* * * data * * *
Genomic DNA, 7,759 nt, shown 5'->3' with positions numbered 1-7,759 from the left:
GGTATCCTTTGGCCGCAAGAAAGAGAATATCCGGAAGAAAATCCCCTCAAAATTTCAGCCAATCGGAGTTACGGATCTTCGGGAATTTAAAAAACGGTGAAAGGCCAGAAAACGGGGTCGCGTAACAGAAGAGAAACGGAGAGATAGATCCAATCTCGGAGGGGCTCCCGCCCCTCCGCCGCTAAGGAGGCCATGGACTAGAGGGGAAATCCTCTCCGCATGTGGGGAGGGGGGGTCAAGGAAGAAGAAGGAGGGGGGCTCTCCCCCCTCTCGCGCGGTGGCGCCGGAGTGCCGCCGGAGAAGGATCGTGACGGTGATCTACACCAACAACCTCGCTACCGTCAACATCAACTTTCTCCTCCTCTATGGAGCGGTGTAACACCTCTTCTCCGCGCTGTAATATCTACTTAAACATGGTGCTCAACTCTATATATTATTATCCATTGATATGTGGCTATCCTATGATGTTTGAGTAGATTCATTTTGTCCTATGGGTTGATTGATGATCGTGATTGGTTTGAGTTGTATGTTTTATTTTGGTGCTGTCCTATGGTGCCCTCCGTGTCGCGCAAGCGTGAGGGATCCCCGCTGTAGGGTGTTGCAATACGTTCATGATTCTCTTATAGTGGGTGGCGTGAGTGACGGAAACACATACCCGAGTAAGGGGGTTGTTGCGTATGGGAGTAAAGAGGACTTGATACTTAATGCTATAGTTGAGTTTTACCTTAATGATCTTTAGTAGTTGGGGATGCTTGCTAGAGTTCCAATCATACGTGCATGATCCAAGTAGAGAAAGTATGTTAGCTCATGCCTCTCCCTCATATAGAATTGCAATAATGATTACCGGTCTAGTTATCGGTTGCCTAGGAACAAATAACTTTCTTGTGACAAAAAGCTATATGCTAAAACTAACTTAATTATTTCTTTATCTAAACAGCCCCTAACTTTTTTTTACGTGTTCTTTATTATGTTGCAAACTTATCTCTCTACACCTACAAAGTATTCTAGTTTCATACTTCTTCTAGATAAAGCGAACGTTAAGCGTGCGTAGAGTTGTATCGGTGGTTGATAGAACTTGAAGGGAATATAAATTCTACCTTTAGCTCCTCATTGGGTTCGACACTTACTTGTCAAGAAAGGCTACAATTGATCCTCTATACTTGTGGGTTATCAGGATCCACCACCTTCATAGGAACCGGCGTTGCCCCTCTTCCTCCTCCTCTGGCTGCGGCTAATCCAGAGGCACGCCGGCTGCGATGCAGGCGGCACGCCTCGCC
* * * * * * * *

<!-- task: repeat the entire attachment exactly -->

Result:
Genomic DNA, 7,759 nt, shown 5'->3' with positions numbered 1-7,759 from the left:
GGTATCCTTTGGCCGCAAGAAAGAGAATATCCGGAAGAAAATCCCCTCAAAATTTCAGCCAATCGGAGTTACGGATCTTCGGGAATTTAAAAAACGGTGAAAGGCCAGAAAACGGGGTCGCGTAACAGAAGAGAAACGGAGAGATAGATCCAATCTCGGAGGGGCTCCCGCCCCTCCGCCGCTAAGGAGGCCATGGACTAGAGGGGAAATCCTCTCCGCATGTGGGGAGGGGGGGTCAAGGAAGAAGAAGGAGGGGGGCTCTCCCCCCTCTCGCGCGGTGGCGCCGGAGTGCCGCCGGAGAAGGATCGTGACGGTGATCTACACCAACAACCTCGCTACCGTCAACATCAACTTTCTCCTCCTCTATGGAGCGGTGTAACACCTCTTCTCCGCGCTGTAATATCTACTTAAACATGGTGCTCAACTCTATATATTATTATCCATTGATATGTGGCTATCCTATGATGTTTGAGTAGATTCATTTTGTCCTATGGGTTGATTGATGATCGTGATTGGTTTGAGTTGTATGTTTTATTTTGGTGCTGTCCTATGGTGCCCTCCGTGTCGCGCAAGCGTGAGGGATCCCCGCTGTAGGGTGTTGCAATACGTTCATGATTCTCTTATAGTGGGTGGCGTGAGTGACGGAAACACATACCCGAGTAAGGGGGTTGTTGCGTATGGGAGTAAAGAGGACTTGATACTTAATGCTATAGTTGAGTTTTACCTTAATGATCTTTAGTAGTTGGGGATGCTTGCTAGAGTTCCAATCATACGTGCATGATCCAAGTAGAGAAAGTATGTTAGCTCATGCCTCTCCCTCATATAGAATTGCAATAATGATTACCGGTCTAGTTATCGGTTGCCTAGGAACAAATAACTTTCTTGTGACAAAAAGCTATATGCTAAAACTAACTTAATTATTTCTTTATCTAAACAGCCCCTAACTTTTTTTTACGTGTTCTTTATTATGTTGCAAACTTATCTCTCTACACCTACAAAGTATTCTAGTTTCATACTTCTTCTAGATAAAGCGAACGTTAAGCGTGCGTAGAGTTGTATCGGTGGTTGATAGAACTTGAAGGGAATATAAATTCTACCTTTAGCTCCTCATTGGGTTCGACACTTACTTGTCAAGAAAGGCTACAATTGATCCTCTATACTTGTGGGTTATCAGGATCCACCACCTTCATAGGAACCGGCGTTGCCCCTCTTCCTCCTCCTCTGGCTGCGGCTAATCCAGAGGCACGCCGGCTGCGATGCAGGCGGCACGCCTCGCC